Amplified Opera was created by Teiya Kasahara and Aria Umezawa to promote the values of equity, diversity and inclusion in and through opera. They have produced shows like The Way I See It, showcasing blind soprano Laurie Rubin and visually impaired pianist Liz Upchurch in a show about visual impairment and its challenges in the opera world (and anyone who nows me will realise how near the bone that cut). They’ve also produced Teiya’s The Queen in Me (which I missed but which was based on the earlier show Queer of the Night); both shows exploring the pressures placed on a gay diva by the opera world.
Now Aria and Teiya are going to be joined by Asitha Tennekoon; a Sri Lankan born tenor who, in normal times, would be reprising his success in the lead role of Tapestry’s Rocking Horse Winner and the amazing Marion Newman who is one of the strongest and most effective voices I know advocating for the proper representation of Indigenous people and perspectives in the classical arts. You may have seen her in the title role of Dean Burry’s Shanawdithit or addressing the question; “What is Indigenous classical music“? in Larry Beckwith’s Confluence series. Great additions to the Amplified Opera team!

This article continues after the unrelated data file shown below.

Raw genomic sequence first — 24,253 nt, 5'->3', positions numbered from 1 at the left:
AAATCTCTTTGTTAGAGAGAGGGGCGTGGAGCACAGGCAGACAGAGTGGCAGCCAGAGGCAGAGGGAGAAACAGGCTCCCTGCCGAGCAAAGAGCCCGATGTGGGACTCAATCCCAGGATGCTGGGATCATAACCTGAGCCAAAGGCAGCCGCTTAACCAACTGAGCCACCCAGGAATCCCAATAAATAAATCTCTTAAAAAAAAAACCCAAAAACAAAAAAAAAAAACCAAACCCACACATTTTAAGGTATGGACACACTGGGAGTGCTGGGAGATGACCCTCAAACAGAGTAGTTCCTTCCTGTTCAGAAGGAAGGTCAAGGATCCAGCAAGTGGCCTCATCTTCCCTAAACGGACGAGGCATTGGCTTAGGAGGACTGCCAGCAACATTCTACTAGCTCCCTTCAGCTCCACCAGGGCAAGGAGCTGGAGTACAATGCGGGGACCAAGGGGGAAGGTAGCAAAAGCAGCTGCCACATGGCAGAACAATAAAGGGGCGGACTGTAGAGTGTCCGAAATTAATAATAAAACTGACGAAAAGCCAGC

We live in strange times for the classical arts. Who knows when we will be able to gather again to share music and our thoughts on it? Given the demographics of the current pandemic will it even be the same audience? Some things, including the issues that Amplified Opera seeks to address, were changing (slowly) before the plague. Will the current hiatus accelerate those changes or will we lapse back into former, familiar ways? Who knows? But it’s heartening to hear that there are strong voices for much needed change and that they are still organising.